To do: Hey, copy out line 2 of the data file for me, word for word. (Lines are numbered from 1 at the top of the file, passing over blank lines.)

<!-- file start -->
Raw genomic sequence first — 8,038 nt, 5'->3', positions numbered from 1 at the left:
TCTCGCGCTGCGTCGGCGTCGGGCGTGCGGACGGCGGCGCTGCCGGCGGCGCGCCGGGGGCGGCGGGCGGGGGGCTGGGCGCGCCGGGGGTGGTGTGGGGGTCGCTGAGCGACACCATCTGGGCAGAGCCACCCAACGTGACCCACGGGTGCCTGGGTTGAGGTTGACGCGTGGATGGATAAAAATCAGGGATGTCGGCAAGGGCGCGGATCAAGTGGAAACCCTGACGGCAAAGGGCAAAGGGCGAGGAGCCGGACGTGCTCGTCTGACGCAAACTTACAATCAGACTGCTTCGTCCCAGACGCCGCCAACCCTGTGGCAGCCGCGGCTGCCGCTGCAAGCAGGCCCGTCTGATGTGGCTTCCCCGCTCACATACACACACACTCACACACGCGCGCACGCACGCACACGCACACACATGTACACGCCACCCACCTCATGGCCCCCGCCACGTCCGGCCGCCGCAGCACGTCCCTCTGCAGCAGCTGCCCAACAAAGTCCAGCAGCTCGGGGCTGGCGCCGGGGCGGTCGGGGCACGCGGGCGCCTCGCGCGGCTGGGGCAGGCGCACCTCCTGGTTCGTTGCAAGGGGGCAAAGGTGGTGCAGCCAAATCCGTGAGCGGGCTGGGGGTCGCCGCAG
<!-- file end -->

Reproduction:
TCTCGCGCTGCGTCGGCGTCGGGCGTGCGGACGGCGGCGCTGCCGGCGGCGCGCCGGGGGCGGCGGGCGGGGGGCTGGGCGCGCCGGGGGTGGTGTGGGGGTCGCTGAGCGACACCATCTGGGCAGAGCCACCCAACGTGACCCACGGGTGCCTGGGTTGAGGTTGACGCGTGGATGGATAAAAATCAGGGATGTCGGCAAGGGCGCGGATCAAGTGGAAACCCTGACGGCAAAGGGCAAAGGGCGAGGAGCCGGACGTGCTCGTCTGACGCAAACTTACAATCAGACTGCTTCGTCCCAGACGCCGCCAACCCTGTGGCAGCCGCGGCTGCCGCTGCAAGCAGGCCCGTCTGATGTGGCTTCCCCGCTCACATACACACACACTCACACACGCGCGCACGCACGCACACGCACACACATGTACACGCCACCCACCTCATGGCCCCCGCCACGTCCGGCCGCCGCAGCACGTCCCTCTGCAGCAGCTGCCCAACAAAGTCCAGCAGCTCGGGGCTGGCGCCGGGGCGGTCGGGGCACGCGGGCGCCTCGCGCGGCTGGGGCAGGCGCACCTCCTGGTTCGTTGCAAGGGGGCAAAGGTGGTGCAGCCAAATCCGTGAGCGGGCTGGGGGTCGCCGCAG